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No turning point in sight as IMF predicts sluggish global growth

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Via Reuters Finance

WASHINGTON/DAVOS (Reuters) – Global growth appears to have bottomed out but there is no rebound in sight and risks ranging from trade tensions to climate shocks makes the outlook uncertain, a top International Monetary Fund official said on Monday.

FILE PHOTO: Workers erect scaffolding at a construction site of a metro rail station in Kolkata, India, July 5, 2019. REUTERS/Rupak De Chowdhuri

For 2020 and 2021, the IMF trimmed back its global growth forecasts, mostly due to a sharper-than-expected slowdown in India and other emerging markets, even as it said that a U.S.-China trade deal added to hopes the activity was bottoming out.

With trade wars weighing on exports and investment, the global economy expanded by 2.9% last year, its slowest pace since the global financial crisis, despite near synchronized central bank easing that added half a percentage point to global growth.

“We have not reached a turning point yet,” IMF Managing Director Kristalina Georgieva said told a news conference on the eve of the annual meeting of the World Economic Forum (WEF) in the Swiss ski resort of Davos. “The reality is that global growth remains sluggish.

“Just in the very first weeks of the new year we have witnessed increased geopolitical tensions in the Middle East and we have seen the dramatic impact that climate shocks could have. We saw them in Australia as well as parts of Africa.”

The IMF now sees growth at 3.3% this year, below its October projections for 3.4% and also cut the 2021 forecast to 3.4% from 3.6%.

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The reductions reflect the IMF’s reassessment of economic prospects for a number of major emerging markets, notably India, where domestic demand has slowed more sharply than expected amid a contraction of credit and stress in the non-bank sector.

The IMF also said it marked down growth forecasts for Chile due to social unrest and for Mexico, due to a continued weakness in investment.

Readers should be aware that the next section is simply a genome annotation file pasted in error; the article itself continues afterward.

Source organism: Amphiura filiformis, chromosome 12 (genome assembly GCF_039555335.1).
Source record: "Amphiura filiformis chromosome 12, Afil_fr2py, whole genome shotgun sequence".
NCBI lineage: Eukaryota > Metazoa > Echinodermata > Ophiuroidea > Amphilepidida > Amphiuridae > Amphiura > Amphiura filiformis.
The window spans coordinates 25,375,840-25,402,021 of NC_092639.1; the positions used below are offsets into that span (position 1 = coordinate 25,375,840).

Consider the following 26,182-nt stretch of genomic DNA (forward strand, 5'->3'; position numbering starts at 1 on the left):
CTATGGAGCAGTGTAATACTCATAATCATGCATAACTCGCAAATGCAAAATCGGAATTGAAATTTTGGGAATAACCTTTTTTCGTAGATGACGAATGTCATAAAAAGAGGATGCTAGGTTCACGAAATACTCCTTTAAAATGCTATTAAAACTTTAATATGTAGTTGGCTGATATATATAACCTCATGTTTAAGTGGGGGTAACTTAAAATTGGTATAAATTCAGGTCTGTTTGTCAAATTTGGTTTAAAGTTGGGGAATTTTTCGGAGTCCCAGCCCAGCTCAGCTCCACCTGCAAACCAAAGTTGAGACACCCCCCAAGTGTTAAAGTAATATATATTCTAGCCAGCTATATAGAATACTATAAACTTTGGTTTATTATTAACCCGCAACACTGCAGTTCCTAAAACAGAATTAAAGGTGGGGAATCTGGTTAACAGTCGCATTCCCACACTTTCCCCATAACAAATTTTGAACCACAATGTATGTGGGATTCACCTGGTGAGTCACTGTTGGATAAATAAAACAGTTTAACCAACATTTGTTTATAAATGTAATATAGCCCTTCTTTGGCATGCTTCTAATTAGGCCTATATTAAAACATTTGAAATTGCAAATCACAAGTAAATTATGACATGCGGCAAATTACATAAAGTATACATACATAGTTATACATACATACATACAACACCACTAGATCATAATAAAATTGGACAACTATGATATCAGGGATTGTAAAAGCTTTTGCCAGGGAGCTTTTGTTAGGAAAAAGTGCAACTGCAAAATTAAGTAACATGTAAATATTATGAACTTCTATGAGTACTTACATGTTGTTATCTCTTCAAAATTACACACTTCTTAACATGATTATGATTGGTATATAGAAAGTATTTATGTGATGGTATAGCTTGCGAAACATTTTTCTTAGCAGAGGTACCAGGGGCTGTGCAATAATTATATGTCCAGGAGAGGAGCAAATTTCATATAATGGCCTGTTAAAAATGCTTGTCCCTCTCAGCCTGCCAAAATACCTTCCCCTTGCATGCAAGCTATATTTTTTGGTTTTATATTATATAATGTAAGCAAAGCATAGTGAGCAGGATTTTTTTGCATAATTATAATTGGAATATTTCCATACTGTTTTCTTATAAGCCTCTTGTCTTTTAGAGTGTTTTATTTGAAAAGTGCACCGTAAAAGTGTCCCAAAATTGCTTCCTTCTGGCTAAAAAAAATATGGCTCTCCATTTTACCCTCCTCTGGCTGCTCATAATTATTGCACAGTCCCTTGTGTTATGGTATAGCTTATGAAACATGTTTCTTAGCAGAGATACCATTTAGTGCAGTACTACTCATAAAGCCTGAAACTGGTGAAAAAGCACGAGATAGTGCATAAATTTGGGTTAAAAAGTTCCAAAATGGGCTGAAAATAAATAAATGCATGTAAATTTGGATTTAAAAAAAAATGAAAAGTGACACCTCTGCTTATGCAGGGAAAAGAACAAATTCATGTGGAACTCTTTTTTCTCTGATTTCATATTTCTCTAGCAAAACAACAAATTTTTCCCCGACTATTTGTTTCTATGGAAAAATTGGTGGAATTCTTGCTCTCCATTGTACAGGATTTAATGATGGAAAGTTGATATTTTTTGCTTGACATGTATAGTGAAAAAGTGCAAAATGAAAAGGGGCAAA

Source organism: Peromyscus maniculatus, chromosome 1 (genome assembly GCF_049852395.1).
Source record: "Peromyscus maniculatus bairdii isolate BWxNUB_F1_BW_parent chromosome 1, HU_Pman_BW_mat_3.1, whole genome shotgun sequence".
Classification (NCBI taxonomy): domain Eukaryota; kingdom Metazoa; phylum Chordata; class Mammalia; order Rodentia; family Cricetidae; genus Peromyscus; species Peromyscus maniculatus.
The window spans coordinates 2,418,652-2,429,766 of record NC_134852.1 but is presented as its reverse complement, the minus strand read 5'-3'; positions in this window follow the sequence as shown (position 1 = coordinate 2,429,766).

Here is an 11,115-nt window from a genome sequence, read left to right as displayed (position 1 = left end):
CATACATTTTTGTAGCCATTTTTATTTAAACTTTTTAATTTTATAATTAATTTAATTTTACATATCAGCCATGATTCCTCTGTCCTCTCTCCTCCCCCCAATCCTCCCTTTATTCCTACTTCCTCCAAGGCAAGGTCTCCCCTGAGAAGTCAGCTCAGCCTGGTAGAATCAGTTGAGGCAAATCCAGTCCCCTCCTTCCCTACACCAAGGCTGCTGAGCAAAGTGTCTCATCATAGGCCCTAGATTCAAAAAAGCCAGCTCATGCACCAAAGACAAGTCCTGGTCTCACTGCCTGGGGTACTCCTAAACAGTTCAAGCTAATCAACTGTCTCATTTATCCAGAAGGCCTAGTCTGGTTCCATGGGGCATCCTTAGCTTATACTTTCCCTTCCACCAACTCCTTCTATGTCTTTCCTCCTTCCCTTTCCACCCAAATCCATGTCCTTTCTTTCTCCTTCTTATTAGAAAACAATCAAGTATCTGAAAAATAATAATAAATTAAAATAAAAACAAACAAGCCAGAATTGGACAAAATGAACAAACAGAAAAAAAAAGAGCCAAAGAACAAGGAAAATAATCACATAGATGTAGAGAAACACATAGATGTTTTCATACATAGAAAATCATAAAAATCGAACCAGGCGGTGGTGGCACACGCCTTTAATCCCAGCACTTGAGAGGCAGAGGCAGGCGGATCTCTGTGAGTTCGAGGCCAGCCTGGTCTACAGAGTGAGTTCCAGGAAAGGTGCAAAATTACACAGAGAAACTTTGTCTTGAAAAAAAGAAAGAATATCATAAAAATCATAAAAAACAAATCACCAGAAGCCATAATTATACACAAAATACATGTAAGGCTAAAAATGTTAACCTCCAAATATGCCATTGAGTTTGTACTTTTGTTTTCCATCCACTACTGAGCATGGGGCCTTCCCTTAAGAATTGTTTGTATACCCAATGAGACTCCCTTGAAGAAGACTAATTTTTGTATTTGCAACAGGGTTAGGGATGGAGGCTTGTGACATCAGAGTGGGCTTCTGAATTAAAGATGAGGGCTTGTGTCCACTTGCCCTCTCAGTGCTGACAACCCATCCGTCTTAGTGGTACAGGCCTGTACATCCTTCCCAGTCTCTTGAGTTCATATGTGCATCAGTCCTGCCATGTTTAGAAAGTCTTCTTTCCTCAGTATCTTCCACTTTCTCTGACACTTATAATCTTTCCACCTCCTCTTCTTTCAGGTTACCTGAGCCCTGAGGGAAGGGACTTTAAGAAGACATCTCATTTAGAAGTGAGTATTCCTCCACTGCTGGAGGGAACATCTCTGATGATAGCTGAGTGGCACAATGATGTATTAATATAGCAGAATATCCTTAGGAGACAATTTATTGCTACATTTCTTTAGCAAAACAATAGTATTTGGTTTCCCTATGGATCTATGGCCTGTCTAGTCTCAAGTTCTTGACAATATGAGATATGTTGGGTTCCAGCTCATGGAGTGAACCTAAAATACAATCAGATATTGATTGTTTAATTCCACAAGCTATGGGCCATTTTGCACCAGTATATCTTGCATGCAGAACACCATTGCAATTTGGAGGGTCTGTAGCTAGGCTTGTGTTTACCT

The Fund said that an easing of tensions between the United States and China, which had stunted GDP growth in 2019, had boosted market sentiment, amid “tentative” signs that trade and manufacturing were bottoming out.

BOOST FOR CHINA, NOT U.S.

The Fund’s cautious outlook assumes that there are no additional flare-ups in U.S.-China trade tensions but Georgieva warned that the root cause of the problem is not yet fixed.

“The underlying causes of trade tensions and the fundamental issues of reform of the trade system are still with us.”

The IMF upgraded China’s 2020 growth forecast by 0.2 percentage point to 6.0% because the U.S. trade deal included a partial tariff reduction and canceled tariffs on Chinese consumer goods that had been scheduled for December. These tariffs had been built into the IMF’s previous forecasts.

But the Fund did not give a boost to its U.S. growth forecast for China’s pledges to increase purchases of U.S. goods and services by $200 billion over two years. Instead, the IMF said 2020 U.S. growth would be 0.1 percentage point lower than forecast in October, at 2.0% because of the fading stimulus effects from 2017 tax cuts and the Federal Reserve’s monetary easing.

IMF Managing Director Kristalina Georgieva speaks at a news conference ahead of the World Economic Forum (WEF) in Davos, Switzerland January 20, 2020. REUTERS/Denis Balibouse

Eurozone growth also was marked down 0.1 percentage point from October, to 1.3% for 2020, largely due to a manufacturing contraction in Germany and decelerating domestic demand in Spain.

India saw a sharp, 1.2 percentage point cut to its 2020 growth forecast to 5.8%, the IMF’s biggest markdown for any emerging market, because of the domestic credit crunch. Monetary and fiscal stimulus is expected to lift India’s growth rate back to 6.5% in 2021, although this is still 0.9 percentage point lower than forecast in October.

Other emerging markets saw forecast downgrades, the IMF said, including Chile, which has been hit by social unrest. Mexico will grow just 1.0% in 2020, down from 1.3% forecast in October.

Reporting by David Lawder in Washington, Balazs Koranyi and Dmitry Zhdannikov in Davos; Editing by Andrea Ricci and Alexander Smith


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